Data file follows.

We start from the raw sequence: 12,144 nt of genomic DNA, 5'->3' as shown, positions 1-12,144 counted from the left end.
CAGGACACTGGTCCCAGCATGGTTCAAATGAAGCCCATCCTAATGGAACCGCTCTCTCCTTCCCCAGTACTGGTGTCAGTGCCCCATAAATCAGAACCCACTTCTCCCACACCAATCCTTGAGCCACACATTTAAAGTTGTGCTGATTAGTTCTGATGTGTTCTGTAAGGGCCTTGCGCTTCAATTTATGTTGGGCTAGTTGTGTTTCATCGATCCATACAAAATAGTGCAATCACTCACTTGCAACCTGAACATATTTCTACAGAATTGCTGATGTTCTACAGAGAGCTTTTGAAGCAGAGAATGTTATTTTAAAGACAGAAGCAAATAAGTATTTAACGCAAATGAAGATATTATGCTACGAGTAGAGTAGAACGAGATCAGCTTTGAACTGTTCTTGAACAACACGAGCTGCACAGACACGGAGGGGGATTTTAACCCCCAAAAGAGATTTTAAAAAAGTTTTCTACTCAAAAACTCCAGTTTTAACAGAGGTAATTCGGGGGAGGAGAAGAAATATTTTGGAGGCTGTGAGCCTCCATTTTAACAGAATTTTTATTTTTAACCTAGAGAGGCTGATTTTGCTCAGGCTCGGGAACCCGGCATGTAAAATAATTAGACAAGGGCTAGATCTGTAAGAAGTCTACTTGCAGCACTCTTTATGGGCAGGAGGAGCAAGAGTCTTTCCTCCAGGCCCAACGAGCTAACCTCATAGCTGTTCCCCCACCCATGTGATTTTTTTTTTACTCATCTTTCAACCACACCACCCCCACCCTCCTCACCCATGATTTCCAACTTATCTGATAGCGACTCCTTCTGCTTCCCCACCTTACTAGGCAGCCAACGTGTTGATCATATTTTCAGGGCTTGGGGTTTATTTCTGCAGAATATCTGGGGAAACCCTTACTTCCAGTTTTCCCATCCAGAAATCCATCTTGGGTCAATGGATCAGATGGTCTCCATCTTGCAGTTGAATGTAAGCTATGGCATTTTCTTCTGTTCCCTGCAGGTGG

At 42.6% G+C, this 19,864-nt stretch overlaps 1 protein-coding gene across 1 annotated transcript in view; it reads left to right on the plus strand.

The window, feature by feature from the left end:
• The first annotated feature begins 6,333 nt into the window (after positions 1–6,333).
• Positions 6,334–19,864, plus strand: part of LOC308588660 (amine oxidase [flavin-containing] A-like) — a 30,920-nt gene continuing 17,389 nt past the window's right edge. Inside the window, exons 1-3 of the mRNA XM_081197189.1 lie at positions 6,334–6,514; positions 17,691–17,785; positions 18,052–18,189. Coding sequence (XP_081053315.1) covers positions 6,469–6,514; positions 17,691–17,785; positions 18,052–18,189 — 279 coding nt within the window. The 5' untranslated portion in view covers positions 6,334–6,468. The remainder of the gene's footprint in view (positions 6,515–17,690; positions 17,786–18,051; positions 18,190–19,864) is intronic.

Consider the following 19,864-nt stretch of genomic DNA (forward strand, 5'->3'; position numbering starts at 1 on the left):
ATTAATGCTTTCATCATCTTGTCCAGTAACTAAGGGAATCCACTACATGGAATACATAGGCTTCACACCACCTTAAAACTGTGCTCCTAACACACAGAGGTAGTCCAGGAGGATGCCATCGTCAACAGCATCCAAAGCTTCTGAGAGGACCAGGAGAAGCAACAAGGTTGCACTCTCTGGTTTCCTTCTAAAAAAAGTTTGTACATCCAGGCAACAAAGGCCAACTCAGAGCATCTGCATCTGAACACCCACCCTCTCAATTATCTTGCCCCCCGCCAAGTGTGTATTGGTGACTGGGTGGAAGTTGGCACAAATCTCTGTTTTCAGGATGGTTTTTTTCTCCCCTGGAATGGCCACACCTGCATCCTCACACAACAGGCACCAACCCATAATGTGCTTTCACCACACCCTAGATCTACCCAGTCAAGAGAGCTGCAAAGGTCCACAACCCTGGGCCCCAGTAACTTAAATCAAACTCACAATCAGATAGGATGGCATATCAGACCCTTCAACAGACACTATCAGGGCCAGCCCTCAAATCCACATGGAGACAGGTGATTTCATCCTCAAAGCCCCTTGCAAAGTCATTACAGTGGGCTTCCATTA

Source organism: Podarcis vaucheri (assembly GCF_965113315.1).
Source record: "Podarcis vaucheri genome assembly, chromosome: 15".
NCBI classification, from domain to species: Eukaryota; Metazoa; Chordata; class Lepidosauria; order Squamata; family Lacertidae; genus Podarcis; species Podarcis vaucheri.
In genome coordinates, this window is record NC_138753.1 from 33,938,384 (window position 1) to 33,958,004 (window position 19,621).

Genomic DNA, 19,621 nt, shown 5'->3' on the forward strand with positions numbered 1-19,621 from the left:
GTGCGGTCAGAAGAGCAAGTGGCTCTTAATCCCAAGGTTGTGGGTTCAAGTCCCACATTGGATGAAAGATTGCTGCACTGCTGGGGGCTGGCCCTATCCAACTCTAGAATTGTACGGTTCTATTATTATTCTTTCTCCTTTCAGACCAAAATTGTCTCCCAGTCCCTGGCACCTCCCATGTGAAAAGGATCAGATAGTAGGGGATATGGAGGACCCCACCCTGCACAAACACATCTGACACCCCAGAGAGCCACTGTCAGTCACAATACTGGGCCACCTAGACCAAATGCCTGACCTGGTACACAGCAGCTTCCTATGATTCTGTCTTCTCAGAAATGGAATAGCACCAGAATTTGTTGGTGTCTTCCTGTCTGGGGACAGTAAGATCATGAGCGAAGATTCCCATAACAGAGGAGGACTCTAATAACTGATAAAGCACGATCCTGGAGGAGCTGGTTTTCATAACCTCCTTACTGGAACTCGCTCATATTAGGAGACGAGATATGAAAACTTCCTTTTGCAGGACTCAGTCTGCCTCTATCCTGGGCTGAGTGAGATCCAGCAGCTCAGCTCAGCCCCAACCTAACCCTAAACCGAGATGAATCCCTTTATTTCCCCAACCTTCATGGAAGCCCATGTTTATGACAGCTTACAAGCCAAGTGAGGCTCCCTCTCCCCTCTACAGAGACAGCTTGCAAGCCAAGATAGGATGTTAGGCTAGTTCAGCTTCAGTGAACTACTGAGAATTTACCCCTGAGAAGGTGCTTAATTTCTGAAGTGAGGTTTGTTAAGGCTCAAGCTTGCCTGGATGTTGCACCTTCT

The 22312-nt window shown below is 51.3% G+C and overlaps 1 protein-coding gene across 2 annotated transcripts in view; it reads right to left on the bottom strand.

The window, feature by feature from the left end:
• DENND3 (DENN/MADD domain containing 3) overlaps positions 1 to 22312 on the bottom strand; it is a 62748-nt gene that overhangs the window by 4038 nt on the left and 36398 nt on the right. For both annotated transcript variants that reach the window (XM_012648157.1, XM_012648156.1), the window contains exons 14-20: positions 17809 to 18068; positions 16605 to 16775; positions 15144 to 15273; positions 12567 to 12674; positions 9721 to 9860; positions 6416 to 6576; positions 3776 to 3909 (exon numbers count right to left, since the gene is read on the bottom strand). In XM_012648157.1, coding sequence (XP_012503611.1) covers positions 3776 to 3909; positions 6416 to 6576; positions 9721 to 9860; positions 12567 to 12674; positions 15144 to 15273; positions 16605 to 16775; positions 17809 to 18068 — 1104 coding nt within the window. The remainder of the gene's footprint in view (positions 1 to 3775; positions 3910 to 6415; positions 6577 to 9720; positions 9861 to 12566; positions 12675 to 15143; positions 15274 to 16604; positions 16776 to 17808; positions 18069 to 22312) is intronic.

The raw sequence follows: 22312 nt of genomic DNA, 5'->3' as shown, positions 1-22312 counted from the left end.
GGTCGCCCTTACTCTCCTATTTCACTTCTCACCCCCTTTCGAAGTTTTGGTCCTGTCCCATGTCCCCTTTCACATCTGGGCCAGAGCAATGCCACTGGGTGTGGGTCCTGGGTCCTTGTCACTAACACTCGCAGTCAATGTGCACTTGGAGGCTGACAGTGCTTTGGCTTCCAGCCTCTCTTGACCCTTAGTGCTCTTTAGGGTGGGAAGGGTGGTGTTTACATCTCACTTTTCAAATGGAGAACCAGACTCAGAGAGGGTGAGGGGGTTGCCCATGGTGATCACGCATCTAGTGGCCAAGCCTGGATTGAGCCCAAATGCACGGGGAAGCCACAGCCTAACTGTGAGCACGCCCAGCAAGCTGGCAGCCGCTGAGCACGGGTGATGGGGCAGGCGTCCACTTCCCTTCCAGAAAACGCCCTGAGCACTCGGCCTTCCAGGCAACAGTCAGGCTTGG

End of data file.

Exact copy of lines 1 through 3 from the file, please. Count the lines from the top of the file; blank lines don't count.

We start from the raw sequence: 12,144 nt of genomic DNA, 5'->3' as shown, positions 1-12,144 counted from the left end.
CAGGACACTGGTCCCAGCATGGTTCAAATGAAGCCCATCCTAATGGAACCGCTCTCTCCTTCCCCAGTACTGGTGTCAGTGCCCCATAAATCAGAACCCACTTCTCCCACACCAATCCTTGAGCCACACATTTAAAGTTGTGCTGATTAGTTCTGATGTGTTCTGTAAGGGCCTTGCGCTTCAATTTATGTTGGGCTAGTTGTGTTTCATCGATCCATACAAAATAGTGCAATCACTCACTTGCAACCTGAACATATTTCTACAGAATTGCTGATGTTCTACAGAGAGCTTTTGAAGCAGAGAATGTTATTTTAAAGACAGAAGCAAATAAGTATTTAACGCAAATGAAGATATTATGCTACGAGTAGAGTAGAACGAGATCAGCTTTGAACTGTTCTTGAACAACACGAGCTGCACAGACACGGAGGGGGATTTTAACCCCCAAAAGAGATTTTAAAAAAGTTTTCTACTCAAAAACTCCAGTTTTAACAGAGGTAATTCGGGGGAGGAGAAGAAATATTTTGGAGGCTGTGAGCCTCCATTTTAACAGAATTTTTATTTTTAACCTAGAGAGGCTGATTTTGCTCAGGCTCGGGAACCCGGCATGTAAAATAATTAGACAAGGGCTAGATCTGTAAGAAGTCTACTTGCAGCACTCTTTATGGGCAGGAGGAGCAAGAGTCTTTCCTCCAGGCCCAACGAGCTAACCTCATAGCTGTTCCCCCACCCATGTGATTTTTTTTTTACTCATCTTTCAACCACACCACCCCCACCCTCCTCACCCATGATTTCCAACTTATCTGATAGCGACTCCTTCTGCTTCCCCACCTTACTAGGCAGCCAACGTGTTGATCATATTTTCAGGGCTTGGGGTTTATTTCTGCAGAATATCTGGGGAAACCCTTACTTCCAGTTTTCCCATCCAGAAATCCATCTTGGGTCAATGGATCAGATGGTCTCCATCTTGCAGTTGAATGTAAGCTATGGCATTTTCTTCTGTTCCCTGCAGGTGG

At 42.6% G+C, this 19,864-nt stretch overlaps 1 protein-coding gene across 1 annotated transcript in view; it reads left to right on the plus strand.